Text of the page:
Settlement History, Names, Bio-Cultural Diversity: the Kwando /Okavango region

The Okavango Delta/ Kavango is well documented for its wide range of resources including abundant wildlife species and veldt products. Over hundreds of years the Okavango environment shaped settlement in the area and the wetland sets a sharp contrast to the generally arid lands of the rest of the country, which are dominated by the Kalahari sands. Using information from informal interviews and a review of literature this paper discusses the relationship between settlement patterns, cultural diversity, naming of localities and the resources available in the Kwando/ Okavango Delta. The Kavango-Zambezi transfrontier area has always been characterized historically as multi-ethnic and linguistic entities. While scholarship on this area is largely biodiversity and natural resource management. It is also important to understand aspects of settlement history and that the resources of this region with a cross-border element region had been central to the people’s way of life. Amongst the people of the Kwando/Okavango delta are the riverine local communities are the Bayei (Wayei), Hambukushu, Dxeriku, and the ethnic San communities of Ju/oasi, Bugakhwe and //Anakhwe with cultural heritage that transcend the transfrontier region. Some of these groups share socio-cultural heritage, but to a large extent San community have retained a sense of cohesion, despite extensive intermarriages with their neighbours. The paper will explore the representation of borders and boundaries within traditional culture and livelihoods. The relationship between the people of the Okavango and their livelihood strategies have become all important in recent years because they have gradually asserted their claims over the area that has grown into a tourism hub of Botswana. Local communities’ memories about settlement form a major part of this paper because they have become part of debate about their past, and their claims of tenure in the 21st century.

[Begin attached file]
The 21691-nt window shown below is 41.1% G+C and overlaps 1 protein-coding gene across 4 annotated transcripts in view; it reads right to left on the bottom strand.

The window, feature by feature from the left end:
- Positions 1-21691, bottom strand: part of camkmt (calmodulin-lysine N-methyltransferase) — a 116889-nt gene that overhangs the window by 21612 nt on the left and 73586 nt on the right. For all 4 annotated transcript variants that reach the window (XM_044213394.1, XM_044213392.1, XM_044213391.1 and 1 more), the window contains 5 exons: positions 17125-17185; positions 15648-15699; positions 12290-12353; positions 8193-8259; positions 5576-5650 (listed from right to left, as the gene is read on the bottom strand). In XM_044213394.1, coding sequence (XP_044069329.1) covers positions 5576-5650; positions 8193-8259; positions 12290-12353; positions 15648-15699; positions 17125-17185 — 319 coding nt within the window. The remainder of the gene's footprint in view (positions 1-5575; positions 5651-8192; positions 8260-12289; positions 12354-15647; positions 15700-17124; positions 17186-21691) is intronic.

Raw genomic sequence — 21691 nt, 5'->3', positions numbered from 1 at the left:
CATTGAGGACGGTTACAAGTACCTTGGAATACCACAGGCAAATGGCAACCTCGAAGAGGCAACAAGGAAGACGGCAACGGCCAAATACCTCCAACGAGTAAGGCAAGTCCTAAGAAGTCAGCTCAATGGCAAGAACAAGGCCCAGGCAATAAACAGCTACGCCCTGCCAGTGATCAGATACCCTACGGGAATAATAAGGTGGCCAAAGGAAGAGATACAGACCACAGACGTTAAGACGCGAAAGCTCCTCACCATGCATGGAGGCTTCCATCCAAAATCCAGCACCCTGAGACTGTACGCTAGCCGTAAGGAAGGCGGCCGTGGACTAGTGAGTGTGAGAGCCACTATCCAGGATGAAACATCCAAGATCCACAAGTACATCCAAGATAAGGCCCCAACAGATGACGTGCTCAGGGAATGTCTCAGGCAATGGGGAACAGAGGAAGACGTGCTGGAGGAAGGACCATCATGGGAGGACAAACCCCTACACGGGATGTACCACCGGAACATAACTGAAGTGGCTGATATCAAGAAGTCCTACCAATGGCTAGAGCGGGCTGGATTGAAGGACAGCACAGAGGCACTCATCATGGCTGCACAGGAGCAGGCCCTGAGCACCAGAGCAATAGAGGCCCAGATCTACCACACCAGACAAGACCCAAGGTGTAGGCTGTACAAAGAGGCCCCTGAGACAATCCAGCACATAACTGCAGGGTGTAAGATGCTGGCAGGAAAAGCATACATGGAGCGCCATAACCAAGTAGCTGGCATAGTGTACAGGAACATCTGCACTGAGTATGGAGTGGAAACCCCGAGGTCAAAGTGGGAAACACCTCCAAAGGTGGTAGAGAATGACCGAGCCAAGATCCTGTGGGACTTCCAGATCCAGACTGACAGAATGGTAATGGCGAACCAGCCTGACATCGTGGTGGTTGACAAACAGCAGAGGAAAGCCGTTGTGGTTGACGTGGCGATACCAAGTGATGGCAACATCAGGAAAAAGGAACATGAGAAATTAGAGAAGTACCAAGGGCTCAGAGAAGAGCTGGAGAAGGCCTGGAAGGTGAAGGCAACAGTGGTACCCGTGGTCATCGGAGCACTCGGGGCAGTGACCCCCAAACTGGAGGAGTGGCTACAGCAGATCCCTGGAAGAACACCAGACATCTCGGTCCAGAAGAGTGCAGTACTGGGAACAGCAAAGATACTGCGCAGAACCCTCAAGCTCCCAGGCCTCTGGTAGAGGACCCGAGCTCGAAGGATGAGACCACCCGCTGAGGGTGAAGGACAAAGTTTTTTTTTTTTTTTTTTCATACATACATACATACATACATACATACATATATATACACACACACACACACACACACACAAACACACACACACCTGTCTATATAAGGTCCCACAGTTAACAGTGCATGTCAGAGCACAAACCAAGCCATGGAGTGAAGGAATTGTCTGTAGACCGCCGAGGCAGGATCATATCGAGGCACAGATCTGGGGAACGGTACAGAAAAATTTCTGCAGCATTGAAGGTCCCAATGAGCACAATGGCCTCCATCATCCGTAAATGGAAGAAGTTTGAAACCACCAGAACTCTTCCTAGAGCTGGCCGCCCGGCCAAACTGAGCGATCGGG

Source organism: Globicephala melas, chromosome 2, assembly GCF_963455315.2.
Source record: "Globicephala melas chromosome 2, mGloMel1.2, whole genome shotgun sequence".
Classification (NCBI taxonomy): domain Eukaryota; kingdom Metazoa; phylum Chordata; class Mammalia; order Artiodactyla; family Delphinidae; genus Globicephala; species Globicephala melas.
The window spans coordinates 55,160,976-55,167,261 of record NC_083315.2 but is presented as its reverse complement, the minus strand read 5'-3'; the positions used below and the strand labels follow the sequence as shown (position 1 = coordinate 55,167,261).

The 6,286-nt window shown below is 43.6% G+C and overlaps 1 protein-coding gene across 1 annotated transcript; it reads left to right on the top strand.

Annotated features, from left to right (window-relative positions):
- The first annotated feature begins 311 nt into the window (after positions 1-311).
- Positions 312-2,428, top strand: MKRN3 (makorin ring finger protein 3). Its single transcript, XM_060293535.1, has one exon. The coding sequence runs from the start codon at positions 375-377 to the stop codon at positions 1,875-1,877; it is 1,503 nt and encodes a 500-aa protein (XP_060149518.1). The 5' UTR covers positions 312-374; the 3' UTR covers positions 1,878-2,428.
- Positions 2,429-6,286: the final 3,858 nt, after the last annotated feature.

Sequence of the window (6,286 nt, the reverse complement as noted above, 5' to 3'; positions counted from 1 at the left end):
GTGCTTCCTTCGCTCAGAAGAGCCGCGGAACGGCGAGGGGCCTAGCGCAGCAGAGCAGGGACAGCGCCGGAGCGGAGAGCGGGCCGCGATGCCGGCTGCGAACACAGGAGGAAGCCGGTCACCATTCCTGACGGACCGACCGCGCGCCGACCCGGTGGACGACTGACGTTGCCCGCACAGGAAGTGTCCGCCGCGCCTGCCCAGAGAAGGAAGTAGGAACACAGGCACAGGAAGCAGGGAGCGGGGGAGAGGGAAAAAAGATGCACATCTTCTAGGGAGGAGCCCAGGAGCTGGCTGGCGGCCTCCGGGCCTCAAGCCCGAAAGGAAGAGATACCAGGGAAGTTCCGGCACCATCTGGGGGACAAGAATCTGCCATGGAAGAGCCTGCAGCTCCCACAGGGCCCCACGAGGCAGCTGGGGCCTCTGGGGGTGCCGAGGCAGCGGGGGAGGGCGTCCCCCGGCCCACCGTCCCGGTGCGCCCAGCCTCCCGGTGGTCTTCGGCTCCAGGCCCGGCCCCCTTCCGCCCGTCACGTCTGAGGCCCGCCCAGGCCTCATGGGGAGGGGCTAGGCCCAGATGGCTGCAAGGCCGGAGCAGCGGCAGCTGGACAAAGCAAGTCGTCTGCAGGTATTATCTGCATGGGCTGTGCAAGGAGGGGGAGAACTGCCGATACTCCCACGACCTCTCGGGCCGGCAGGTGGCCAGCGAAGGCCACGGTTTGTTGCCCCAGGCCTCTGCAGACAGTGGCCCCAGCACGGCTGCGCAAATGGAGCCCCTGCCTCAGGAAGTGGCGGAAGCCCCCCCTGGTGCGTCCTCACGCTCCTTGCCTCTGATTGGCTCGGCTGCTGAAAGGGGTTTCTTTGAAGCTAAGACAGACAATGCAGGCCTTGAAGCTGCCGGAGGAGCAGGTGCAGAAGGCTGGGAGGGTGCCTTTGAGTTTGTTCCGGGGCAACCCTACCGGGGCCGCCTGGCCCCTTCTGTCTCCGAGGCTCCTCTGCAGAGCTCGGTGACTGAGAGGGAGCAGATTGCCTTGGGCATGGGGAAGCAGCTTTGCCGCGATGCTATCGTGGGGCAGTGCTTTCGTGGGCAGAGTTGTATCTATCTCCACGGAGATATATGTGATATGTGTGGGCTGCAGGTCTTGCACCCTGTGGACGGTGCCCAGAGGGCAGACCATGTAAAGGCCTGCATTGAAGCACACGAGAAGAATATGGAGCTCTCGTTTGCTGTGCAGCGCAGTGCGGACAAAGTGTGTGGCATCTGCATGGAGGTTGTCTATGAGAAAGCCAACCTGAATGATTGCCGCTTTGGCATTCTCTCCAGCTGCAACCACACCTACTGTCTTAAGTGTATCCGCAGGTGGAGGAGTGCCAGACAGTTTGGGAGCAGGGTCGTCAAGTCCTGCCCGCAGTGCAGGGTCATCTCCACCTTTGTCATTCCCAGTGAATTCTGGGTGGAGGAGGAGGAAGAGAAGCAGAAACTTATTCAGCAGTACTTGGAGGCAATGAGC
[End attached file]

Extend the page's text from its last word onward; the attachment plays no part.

Intervenant-e